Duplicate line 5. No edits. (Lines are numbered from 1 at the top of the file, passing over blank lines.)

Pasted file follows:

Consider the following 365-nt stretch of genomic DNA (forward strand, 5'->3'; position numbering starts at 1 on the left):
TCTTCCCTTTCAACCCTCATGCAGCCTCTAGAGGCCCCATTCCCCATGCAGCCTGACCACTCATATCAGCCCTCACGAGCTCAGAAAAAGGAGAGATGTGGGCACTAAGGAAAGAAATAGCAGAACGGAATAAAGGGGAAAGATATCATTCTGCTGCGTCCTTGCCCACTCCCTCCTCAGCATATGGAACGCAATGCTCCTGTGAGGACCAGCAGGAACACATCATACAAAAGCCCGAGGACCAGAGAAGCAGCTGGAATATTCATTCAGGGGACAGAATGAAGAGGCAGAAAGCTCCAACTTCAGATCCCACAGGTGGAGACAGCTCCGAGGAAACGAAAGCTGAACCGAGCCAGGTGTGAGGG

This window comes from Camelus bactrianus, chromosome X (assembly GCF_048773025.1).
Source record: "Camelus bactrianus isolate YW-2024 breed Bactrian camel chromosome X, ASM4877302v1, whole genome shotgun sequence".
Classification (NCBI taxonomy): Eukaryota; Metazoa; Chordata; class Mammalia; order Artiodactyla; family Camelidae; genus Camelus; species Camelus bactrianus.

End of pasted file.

Classification (NCBI taxonomy): Eukaryota; Metazoa; Chordata; class Mammalia; order Artiodactyla; family Camelidae; genus Camelus; species Camelus bactrianus.